Monday, 8 February 2010


Most of the 'Clan' who are to be found in the Scottish Censuses between 1871 and 1901 belong to the McIlhagga family which hailed from Ballycloughan, County Antrim, Northern Ireland. There are, however, a couple of families who at this time I am considering as 'strays', and first we have the McIlhaggies who in 1871 were living in Bridgeton. There were Samuel (27), Jane (26) and children Samuel (6), Robert (4) and William (0). Who were they and where did they come from? Clearly Samuel was born about 1844, so do we have a marriage that would 'fit' his birth year? Well, despite the fact that their eldest son Samuel was born in 1865, I think we do. In the Scottish Statutory Records there is a Samuel who married Jane Easton on 8th June 1866 at 304 Bath Street, Glasgow, after banns according to the forms of the United Presbyterian Church. Their marriage was conducted by the Revd. John Wilson, minister of Mitchell Church, Anderston. Jane was a Domestic Servant, daughter of Robert Easton a Handloom Weaver and Catherine Johnstone (deceased). Samuel was a Boilermaker Journeyman, son of William McIlhaggie, a Coalpit Sinker and Mary Houston.

Our immediate thought might be that Samuel and Mary had been cohabiting and had married as soon as possible after their first child was born which would, in Scottish Law, have made him legitimate, despite the fact that his birth record says 'illegitimate'. But the facts may not be quite as we first imagine. The couple may well have planned to marry before they had children, but Samuel's father William was in fact drowned in a Canal near Temple Bridge, in the Parish of New Kilpatrick, on 12th October 1865 and this tragedy may well have delayed any wedding plans. Samuel (who married Jane) was one of four full siblings born to William Gage McIlhaggie and Mary Houston, namely Rebecca, Henry, Samuel and Margaret who gave notice of her father's drowning. Samuel had three full siblings and I think three half-siblings as his mother Mary Houston had I believe been married twice, the first time to William Gage's elder brother John. He and Mary had had another Henry, then Eliza and William. We know from William Gage McIlhaggie's death record that his parents were Henry McIlhaggie or McIlhaggo and Mary McDole or McDowel. Henry in his turn was one of probably four brothers born in the late 18th Century in Maxwell's Walls, the townland in the parish of Connor in County Antrim, Northern Ireland.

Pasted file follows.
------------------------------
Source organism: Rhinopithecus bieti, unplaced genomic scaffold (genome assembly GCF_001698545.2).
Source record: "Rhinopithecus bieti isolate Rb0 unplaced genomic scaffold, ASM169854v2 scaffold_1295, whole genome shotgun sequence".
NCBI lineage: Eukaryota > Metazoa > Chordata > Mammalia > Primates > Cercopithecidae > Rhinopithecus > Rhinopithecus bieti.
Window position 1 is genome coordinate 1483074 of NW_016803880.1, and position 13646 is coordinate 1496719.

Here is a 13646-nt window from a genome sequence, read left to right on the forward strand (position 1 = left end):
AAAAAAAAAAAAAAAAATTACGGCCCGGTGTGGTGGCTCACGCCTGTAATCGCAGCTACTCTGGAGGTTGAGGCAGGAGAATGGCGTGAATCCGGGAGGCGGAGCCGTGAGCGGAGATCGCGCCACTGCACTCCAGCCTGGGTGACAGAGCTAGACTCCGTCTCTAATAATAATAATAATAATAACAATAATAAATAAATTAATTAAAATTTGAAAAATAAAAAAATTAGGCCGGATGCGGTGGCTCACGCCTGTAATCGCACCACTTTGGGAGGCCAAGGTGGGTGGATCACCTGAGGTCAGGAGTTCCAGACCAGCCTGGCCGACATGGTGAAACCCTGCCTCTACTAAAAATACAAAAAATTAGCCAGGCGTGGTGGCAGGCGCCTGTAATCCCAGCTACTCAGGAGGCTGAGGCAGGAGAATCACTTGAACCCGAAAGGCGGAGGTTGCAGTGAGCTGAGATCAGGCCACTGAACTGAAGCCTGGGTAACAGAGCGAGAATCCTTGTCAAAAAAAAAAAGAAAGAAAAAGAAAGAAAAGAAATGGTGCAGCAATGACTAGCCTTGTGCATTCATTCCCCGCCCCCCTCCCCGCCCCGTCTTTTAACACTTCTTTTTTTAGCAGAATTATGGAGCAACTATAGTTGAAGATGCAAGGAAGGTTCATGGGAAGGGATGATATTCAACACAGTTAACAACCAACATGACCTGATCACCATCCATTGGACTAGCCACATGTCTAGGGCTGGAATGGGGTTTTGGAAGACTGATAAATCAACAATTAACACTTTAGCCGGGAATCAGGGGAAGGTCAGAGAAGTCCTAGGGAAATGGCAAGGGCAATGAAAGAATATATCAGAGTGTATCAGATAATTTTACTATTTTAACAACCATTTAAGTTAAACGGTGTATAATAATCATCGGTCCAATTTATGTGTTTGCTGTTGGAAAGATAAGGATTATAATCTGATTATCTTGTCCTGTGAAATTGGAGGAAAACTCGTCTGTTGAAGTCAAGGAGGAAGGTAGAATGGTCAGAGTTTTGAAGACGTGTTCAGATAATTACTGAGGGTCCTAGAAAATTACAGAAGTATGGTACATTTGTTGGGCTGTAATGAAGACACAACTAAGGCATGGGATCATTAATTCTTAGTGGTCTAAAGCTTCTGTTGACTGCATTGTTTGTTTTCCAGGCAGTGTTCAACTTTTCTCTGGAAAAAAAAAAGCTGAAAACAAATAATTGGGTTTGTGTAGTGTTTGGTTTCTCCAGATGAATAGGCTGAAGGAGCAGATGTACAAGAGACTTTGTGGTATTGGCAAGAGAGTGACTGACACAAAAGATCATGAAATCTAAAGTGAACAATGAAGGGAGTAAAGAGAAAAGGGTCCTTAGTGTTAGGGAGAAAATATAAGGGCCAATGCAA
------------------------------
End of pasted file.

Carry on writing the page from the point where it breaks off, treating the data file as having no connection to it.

PS: I do not know what became of the children of Samuel and Jane. A correspondent has found the surname McIlhaggie in Hamilton County, Ohio, USA, Surname Registry. I will document the second 'stray' family I have found in the Scottish Censuses in a subsequent blog.

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